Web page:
Naomi Pomeroy Interview, Part 2
The boss that doesn’t have to “boss”, dog-eared cookbooks, and the girl who has to share her mom with Beast. A familiar face in the national press, Naomi Pomeroy is a dynamo, garnering multiple culinary award nominations, competing on Iron...
The boss that doesn’t have to “boss”, dog-eared cookbooks, and the girl who has to share her mom with Beast.
A familiar face in the national press, Naomi Pomeroy is a dynamo, garnering multiple culinary award nominations, competing on Iron Chef America and Top Chef Masters, all the while leading her crew through nightly service (whenever possible) at Beast.
Did we mention that she’s also a single mom to a really great kid?
We had lots of questions that Naomi met with thought-provoking responses. Bearing that in mind, we didn’t want you to stuff yourself all at one sitting. Hopefully you’ve already consumed part 1 and are ready for the second half: palate-cleanser, entrée and dessert.
What do you look for when hiring new staff?
(Working at) our place is about removing one’s identity and ego to get to the heart of presenting simple, thoughtful food. It’s not about the show or fluff. It always comes back to the food having its own integrity, just like the people.
My expectation of staff is that they are already operating with personal integrity: tasting things many times before they go out, asking questions if they aren’t clear, (as well as) using a lot of intuition. I need people who are very trained and confident, (who are capable of) a bit of mind reading.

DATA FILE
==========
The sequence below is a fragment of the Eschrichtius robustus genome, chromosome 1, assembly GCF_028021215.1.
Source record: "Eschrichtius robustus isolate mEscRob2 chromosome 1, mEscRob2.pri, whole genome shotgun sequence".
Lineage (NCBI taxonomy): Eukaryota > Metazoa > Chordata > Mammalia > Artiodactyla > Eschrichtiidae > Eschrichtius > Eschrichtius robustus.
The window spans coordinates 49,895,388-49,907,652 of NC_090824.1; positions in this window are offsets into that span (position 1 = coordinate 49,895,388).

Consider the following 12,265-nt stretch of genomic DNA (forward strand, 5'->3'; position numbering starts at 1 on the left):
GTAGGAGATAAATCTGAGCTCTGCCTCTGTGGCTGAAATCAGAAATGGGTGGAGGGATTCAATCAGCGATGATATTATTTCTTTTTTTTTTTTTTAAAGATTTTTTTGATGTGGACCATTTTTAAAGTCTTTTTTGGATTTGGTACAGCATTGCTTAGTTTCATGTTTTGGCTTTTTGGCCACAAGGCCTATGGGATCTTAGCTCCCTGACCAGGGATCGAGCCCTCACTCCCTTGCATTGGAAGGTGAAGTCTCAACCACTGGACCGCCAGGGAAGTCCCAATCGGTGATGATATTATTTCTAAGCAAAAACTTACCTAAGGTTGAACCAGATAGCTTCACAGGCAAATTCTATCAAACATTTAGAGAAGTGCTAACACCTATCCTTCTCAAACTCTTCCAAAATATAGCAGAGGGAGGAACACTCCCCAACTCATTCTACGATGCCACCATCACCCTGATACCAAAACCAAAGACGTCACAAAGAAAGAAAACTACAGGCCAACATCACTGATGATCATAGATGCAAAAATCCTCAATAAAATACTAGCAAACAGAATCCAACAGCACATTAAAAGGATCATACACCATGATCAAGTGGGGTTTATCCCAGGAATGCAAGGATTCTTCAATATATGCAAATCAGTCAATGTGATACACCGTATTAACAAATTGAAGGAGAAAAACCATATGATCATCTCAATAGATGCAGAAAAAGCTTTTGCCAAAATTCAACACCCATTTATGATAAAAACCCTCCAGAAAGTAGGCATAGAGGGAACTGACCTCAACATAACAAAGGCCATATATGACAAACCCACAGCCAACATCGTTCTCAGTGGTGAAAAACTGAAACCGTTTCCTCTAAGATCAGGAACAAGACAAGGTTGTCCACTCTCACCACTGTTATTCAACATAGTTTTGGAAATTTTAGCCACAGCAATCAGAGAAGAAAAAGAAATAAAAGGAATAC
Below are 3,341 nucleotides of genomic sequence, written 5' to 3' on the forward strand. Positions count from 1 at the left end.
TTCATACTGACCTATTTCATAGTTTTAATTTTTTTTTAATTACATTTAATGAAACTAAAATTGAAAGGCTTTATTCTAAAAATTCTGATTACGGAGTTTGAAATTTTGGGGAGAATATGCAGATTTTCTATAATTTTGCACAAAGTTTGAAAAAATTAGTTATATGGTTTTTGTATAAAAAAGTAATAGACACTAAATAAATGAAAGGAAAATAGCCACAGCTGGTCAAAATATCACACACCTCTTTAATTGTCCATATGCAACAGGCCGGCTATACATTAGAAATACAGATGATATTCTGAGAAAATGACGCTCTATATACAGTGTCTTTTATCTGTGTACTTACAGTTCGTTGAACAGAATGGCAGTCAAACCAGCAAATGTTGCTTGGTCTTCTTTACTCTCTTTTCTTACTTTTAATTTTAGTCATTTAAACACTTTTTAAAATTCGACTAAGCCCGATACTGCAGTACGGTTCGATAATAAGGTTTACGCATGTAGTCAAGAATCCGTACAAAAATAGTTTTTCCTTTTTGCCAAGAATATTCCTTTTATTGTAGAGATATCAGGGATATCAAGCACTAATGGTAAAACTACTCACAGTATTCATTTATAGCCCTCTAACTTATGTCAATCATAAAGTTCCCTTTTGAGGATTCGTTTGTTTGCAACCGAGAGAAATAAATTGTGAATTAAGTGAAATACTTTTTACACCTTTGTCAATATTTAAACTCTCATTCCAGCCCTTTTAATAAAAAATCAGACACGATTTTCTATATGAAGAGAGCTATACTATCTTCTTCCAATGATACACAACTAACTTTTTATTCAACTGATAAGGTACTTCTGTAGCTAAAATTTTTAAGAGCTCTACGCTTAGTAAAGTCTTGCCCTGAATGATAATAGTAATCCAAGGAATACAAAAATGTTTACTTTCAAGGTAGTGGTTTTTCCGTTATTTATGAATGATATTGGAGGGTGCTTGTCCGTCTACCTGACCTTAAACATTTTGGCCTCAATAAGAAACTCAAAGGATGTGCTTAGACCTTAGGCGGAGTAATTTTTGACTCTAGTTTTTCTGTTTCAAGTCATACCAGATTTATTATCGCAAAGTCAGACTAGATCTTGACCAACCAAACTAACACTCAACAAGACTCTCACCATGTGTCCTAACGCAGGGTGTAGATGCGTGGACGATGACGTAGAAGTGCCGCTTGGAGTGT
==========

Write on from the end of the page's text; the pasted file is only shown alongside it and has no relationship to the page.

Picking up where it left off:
I don’t even tell people when to come into work. I choose people who have a strong work ethic – they boss themselves. They don’t tell me when they’re coming in, they just know when they need to come in.
(Signals back toward her restaurant from the coffee shop) Adrian’s already there butchering a pig. It’s a mess, so he knows it needs to be done before we start prepping for service. No one had to tell him that, he just knows it’s the right thing to do.
I am really looking for people who are going to represent what Beast already is.
In our environment, our guests are there to feel relaxed and comforted, to have the experience of going to their friend’s house for dinner – just go and have a good time, know that the food is coming to them and trust that it will be good, that we’ll help them have a great night without being too fancy. (They know) that we are going to take care of their needs.
Our front of house is different. Our servers are charged with being ghosts, in a way. They don’t do introductions or inject a lot of personality. They don’t take orders – they are guides and interpreters. They present the food I’ve made and the wine we’ve chosen and take care of our guests. (Traditional dining out can be) really overwhelming, and everyone mentions that they are happy to not to have to make a choice as to what’s for dinner.
My whole point is that it comes at us from all angles, from the (choices of what) kind of gas you can select, which toothpaste to pick … there are 15 types of apples at the store right now! (Our daily lives confront us with) so many overwhelming things, what do you do? Sit there and guess? It’s the same thing you do at a restaurant.
My job is to know what’s best right now. I go to the farmers market, pay attention to weather and curate the menu so the diner has a great experience.
Some people aren’t used to our style of service or the food, so there’s a kind of softness the servers have to have (to manage) people’s confusion and expectations.